Economic Development, Taxes and Incentives
While economic development and job creation have been the top priorities of Governor Scott during his time leading the state, those issues were under heavy scrutiny by the legislature last year. Leading the charge was House Speaker Corcoran, who labeled the programs and incentives “corporate welfare” and looked to cut funding to Visit Florida and Enterprise Florida in last year’s budget. However, in a late budget deal reached between the Governor and Speaker, an agreement was made to restore funds for Visit Florida and create the Florida Job Growth Grant Fund, which provided $85 million for the Florida Department of Economic Opportunity (“DEO”) and Florida Department of Transportation (“FDOT”) for public infrastructure projects and workforce training grants. This was undoubtedly one of the most highly debated issues last session.
This year, Governor Scott has requested a $24 million increase for Visit Florida. This request has not been received well by some House lawmakers who again question the efficiency of and need for an organization like Visit Florida. Other economic development proposals for consideration this session include legislation in both chambers aiming to prohibit local governments from utilizing tax dollars for professional sports stadiums.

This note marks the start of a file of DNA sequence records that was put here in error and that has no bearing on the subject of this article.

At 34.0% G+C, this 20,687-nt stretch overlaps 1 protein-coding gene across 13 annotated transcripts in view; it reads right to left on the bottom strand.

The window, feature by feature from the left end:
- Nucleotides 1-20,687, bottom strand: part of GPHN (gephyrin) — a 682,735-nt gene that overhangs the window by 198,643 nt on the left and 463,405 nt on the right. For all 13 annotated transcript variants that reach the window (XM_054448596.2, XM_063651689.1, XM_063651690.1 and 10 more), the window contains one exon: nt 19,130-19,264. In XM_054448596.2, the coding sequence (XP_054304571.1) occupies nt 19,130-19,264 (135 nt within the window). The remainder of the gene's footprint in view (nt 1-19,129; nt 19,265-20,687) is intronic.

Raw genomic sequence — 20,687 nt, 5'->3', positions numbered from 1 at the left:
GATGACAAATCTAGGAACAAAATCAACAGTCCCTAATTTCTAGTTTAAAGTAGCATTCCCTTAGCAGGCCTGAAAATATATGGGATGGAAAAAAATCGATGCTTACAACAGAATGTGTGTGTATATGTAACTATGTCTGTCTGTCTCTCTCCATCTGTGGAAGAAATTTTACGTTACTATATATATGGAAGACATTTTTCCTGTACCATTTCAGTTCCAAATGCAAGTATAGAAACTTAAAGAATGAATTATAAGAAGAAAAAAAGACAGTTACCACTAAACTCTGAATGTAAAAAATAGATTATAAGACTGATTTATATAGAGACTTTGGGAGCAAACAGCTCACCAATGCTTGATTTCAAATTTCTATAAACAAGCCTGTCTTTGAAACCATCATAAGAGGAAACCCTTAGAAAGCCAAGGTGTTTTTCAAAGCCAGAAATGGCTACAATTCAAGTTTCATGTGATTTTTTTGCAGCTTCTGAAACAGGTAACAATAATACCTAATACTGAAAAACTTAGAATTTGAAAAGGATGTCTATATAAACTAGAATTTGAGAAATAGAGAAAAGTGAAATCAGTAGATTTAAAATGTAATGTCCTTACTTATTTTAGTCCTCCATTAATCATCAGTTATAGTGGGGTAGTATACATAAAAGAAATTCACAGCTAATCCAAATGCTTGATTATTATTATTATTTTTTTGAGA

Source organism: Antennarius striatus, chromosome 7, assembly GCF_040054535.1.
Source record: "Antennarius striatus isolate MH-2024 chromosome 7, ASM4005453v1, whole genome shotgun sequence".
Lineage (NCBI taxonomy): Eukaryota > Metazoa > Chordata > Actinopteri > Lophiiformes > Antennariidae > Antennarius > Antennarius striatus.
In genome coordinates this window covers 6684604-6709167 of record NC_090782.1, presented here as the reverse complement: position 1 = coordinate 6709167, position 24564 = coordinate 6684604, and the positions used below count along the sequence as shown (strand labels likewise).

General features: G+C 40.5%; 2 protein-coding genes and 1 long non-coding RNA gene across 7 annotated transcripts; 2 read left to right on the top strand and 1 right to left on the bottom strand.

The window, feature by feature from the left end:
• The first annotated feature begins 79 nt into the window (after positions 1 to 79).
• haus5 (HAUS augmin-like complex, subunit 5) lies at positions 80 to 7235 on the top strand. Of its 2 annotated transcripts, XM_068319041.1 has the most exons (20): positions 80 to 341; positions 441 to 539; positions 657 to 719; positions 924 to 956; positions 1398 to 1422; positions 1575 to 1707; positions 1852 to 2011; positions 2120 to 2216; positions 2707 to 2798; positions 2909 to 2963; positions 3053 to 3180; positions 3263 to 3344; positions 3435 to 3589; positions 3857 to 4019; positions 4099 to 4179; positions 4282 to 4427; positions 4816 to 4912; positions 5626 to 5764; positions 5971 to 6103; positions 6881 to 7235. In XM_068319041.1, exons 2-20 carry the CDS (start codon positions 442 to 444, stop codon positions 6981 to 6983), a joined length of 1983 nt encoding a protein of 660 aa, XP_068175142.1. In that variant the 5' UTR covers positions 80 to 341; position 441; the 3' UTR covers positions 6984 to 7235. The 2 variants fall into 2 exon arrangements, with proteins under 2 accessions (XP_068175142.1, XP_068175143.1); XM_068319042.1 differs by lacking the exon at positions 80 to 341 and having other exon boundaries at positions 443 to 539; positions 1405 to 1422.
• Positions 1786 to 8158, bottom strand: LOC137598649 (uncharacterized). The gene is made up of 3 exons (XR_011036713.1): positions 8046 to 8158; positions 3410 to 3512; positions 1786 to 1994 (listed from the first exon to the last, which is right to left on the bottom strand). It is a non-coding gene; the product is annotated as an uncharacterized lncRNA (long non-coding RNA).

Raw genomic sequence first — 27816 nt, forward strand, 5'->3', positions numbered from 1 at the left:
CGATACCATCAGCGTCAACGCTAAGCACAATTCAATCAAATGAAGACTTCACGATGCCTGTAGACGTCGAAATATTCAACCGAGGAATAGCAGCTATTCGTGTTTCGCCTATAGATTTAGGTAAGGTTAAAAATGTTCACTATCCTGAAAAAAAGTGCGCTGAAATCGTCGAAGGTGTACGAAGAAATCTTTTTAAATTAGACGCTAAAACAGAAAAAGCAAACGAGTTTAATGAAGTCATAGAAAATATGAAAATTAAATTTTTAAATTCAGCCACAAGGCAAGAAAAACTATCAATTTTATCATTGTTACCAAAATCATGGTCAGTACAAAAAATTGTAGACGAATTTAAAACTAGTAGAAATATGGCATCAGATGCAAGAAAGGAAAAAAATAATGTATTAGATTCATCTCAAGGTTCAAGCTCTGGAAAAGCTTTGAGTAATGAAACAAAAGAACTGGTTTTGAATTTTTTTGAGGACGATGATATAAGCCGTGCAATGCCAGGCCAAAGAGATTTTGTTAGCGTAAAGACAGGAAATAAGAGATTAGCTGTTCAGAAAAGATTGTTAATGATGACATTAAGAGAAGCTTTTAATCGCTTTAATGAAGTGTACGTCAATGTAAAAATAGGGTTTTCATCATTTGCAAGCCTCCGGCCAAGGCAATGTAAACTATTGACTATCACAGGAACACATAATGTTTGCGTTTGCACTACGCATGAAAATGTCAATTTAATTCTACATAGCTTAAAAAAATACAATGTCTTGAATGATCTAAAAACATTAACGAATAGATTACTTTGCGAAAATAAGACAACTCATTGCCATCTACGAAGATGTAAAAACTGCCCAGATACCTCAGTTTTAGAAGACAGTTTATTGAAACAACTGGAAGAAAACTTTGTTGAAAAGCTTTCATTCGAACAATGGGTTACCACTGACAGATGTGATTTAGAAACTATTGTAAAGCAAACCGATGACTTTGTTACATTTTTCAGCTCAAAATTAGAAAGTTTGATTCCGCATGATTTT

Considering budget projections released in recent months showing limited surplus dollars due to increased spending and decreased taxes, Governor Scott proposed just $180 million in tax cuts in his budget recommendations. This is the smallest number of cuts the Governor has proposed in his time in office. The Governor’s request includes two sales tax holidays – one for back to school supplies and the other for hurricane preparedness supplies.
Transportation and Infrastructure
Lawmakers will consider several bills relating to transportation innovation and infrastructure this session. Members in both chambers have been largely focused on the issue of autonomous vehicles, with legislation filed to authorize vehicles with this technology in Florida. Members will also consider legislation relating to prohibiting the operation of drones in certain locations, the use of electric and hybrid vehicles in Florida, as well as “Florida Smart City Challenge Grant Program” legislation, which would provide funding through FDOT for local transportation initiatives.